Eating the cake: savouring a successful change process
Every successful recipe has been tweaked, and global system change programmes are no different. In the second of our blog series on WaterAid’s reworking of planning, monitoring, evaluation and reporting procedures, Arjen Naafs, Technical Advisor for South Asia, describes the tweaks that ensured success.
At Water Aid we love cake, and ever since Nadiya Hussain swept up the Great British Bake Off, it is logical to think about baking when going to WaterAid Bangladesh. Thus, I recently travelled to Dhaka to savour a cake ̶ one that has been baking a long time.
WaterAid’s growth, particularly over the past decade, has been impressive – budgets are up, more people have been reached and we are working with more partners, projects and countries than ever. Growth, however, brings many challenges, of which value for money and efficiency are often mentioned and scrutinised. As WaterAid CEO Tim Wainwright says, “We don’t have growth for the growth’s sake”. The systems and processes we use have been growing and multiplying and are often country-specific. For a long time, WaterAid countries wanted an online platform that would enable them to efficiently manage projects and programmes, one that included not only the information management system, but also the processes and ways of working. The appetite for such a single ‘system’ increased until, a couple of years ago, we became so hungry we started looking for a recipe.
The first we found, arguably driven by hunger and eagerness, was a great package and was holding up a tantalising picture. But on adding up all the ingredients it proved to be shockingly expense (> £1 million) and was wisely discarded. We went back to the cookbook and also started looking into the kitchens of other organisations. They all said there was one essential ‘cooking secret’: don’t focus on the utensils (software), but focus on the essential ingredient – people – and regard it as a behaviour change process.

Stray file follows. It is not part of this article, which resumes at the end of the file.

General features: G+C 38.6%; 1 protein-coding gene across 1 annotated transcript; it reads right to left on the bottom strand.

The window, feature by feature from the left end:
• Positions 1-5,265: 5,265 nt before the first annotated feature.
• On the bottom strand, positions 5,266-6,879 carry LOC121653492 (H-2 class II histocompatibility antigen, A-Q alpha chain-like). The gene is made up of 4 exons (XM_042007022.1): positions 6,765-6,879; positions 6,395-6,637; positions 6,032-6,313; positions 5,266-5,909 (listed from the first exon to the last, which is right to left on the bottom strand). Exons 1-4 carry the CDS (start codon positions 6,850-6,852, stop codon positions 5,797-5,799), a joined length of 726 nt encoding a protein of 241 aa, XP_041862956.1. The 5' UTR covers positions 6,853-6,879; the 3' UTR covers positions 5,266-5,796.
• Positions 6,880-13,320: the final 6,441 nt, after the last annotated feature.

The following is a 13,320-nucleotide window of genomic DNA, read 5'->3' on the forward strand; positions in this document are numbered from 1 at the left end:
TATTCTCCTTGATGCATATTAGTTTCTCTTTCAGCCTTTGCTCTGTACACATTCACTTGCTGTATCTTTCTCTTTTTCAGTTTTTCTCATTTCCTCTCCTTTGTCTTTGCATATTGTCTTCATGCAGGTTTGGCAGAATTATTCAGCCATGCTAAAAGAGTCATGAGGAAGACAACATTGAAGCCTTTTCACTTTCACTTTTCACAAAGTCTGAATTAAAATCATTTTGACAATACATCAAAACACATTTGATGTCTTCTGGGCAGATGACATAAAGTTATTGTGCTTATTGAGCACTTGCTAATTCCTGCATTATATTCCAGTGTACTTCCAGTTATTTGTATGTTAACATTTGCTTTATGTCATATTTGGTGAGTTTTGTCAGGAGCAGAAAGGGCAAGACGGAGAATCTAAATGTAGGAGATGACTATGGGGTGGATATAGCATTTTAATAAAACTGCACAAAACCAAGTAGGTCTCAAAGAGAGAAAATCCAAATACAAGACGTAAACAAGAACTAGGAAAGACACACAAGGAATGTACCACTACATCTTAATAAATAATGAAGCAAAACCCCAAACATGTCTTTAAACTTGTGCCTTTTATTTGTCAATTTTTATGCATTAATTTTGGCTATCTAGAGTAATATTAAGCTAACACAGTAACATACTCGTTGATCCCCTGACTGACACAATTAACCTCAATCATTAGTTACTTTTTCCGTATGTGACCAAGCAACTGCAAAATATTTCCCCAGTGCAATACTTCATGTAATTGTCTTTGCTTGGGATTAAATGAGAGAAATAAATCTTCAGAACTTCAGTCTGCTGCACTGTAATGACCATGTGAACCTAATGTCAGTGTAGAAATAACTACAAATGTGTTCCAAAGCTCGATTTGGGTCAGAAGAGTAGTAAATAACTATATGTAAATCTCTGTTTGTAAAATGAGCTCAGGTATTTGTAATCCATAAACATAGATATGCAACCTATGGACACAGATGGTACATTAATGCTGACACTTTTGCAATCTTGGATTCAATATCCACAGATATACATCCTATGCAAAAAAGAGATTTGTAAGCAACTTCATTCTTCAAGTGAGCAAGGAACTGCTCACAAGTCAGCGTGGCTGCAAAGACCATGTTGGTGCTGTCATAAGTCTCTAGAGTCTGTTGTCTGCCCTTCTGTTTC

Now, as a WASH organisation this is home ground for us, having behaviour change at the core of our strategy to drive hygiene improvements. We want to be seen as a sector change agent, holding governments to account and to improve sector efficiency. But as we all know, it is easy to tell others to change and much more difficult to 'be the change you want to see’.
Thus, in 2014 we started cooking again using a recipe that is coined PMER (planning, monitoring, evaluation and reporting – for more information read our blog). It basically has four main elements – an accountability framework, core procedures, the system and capacity building. The framework explains why (in nine accountability steps), the procedures explain how – who does what, when (including the minimum expectations and using a RACI [responsible, accountable, consulted and informed] approach). To build the system and capacities we started gathering the various ingredients – getting people on board, starting to do training and capacity building, and choosing the utensils to use.
The first cake we baked as pilot in one of our regions showed we had been aiming for gluttony (we wanted it to have everything). It had too many ingredients (indicators), too much sweetness (data), required too much mixing (heavy reporting demands) and ended up crumbling before tasting (too complicated).
We refined the pilot recipe and rolled out an improvement. The second cake is turning into a much better one, and for the last weeks we have been enjoying whiffs of sweet and promising smells coming from Bangladesh in particular, which has been a forerunner in PMER.
Amina Mahbub is WaterAid’s Monitoring and Evaluation (M&E) Expert in Bangladesh. She described what has been going on: “People have changed their way of working – now project people own much more the progress – not M&E who traditionally provided this”. There is now a ‘single source’ for information and data – which helps learning and adapting, and increases efficiency and accountability. Or, as Anadita Hridita, Project Officer, says “We feel much more empowered”. It is not without irony that I note that these last words are the very ones we often hear from communities we work with.
This story of how we make cake at WaterAid (see similar blog here), shows that WaterAid is not perfect. Like any organisation, we have operational and internal issues, but we try different recipes and ingredients until we get it right. There are always challenges –some labelled PMER as “a formality from the UK” or “an ‘event’, not a process”, but seeing this PMER cake being baked has demonstrated to me, that yes, we can change our own behaviour, become more accountable and work towards better efficiency. And with that knowledge we can continue supporting governments to try to find the right recipe, the correct good mix of ingredients and the right utensils to strengthen the WASH sector.